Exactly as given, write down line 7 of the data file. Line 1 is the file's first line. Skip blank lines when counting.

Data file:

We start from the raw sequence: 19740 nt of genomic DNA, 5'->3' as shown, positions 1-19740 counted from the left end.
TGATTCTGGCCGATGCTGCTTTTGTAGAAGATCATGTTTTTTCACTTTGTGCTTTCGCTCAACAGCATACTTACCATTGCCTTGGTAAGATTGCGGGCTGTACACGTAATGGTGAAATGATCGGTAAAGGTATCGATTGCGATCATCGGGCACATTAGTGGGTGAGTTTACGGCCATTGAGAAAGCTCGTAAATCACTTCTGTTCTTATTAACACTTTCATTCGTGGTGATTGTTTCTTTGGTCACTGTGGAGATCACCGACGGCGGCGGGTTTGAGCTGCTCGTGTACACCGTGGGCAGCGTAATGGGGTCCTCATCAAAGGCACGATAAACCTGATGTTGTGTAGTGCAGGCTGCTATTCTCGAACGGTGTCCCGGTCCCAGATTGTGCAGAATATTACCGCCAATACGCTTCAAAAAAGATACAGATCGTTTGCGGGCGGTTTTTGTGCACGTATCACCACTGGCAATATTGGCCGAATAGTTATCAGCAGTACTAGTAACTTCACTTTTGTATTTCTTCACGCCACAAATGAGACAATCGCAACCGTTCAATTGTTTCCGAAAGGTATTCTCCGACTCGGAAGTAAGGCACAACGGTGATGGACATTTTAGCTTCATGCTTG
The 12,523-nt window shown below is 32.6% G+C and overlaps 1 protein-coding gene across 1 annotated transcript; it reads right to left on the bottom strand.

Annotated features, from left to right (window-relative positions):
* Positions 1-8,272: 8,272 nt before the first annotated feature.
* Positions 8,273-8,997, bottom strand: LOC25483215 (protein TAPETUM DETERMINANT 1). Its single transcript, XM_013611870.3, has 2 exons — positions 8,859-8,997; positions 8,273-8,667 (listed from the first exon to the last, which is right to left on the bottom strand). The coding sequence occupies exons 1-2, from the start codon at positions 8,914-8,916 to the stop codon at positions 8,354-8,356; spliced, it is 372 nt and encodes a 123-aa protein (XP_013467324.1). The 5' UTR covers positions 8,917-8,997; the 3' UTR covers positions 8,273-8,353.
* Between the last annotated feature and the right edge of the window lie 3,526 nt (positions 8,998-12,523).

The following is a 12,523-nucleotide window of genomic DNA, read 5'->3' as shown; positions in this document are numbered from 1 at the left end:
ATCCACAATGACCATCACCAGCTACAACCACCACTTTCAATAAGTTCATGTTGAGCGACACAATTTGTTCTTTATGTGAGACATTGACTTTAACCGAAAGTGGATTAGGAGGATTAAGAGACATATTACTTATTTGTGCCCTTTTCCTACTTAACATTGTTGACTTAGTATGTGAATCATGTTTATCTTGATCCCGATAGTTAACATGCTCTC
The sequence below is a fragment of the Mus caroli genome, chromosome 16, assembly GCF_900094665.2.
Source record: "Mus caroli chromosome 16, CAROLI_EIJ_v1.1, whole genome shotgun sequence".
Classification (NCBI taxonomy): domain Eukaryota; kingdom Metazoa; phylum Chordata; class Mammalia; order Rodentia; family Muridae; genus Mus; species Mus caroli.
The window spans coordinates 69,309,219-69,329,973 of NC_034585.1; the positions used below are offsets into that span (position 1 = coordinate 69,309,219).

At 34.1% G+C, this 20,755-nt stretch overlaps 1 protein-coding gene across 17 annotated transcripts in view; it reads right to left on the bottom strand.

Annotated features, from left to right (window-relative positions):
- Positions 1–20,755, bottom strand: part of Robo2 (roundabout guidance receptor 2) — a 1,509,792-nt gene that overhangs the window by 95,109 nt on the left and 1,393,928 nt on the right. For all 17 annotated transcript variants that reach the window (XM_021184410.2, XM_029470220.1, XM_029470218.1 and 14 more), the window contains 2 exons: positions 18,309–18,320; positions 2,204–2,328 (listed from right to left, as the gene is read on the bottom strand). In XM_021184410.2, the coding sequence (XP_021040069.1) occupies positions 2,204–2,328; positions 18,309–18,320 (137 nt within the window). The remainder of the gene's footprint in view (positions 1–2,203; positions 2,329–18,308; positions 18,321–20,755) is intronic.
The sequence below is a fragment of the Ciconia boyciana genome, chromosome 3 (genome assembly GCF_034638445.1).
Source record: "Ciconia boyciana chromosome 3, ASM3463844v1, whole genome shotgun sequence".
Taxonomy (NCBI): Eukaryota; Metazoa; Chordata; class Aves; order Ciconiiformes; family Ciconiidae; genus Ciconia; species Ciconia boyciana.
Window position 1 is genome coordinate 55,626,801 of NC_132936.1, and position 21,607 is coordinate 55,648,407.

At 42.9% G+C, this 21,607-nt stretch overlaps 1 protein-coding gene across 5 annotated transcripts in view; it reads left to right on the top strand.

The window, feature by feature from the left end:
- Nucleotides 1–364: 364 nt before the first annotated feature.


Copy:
* Between the last annotated feature and the right edge of the window lie 3,526 nt (positions 8,998-12,523).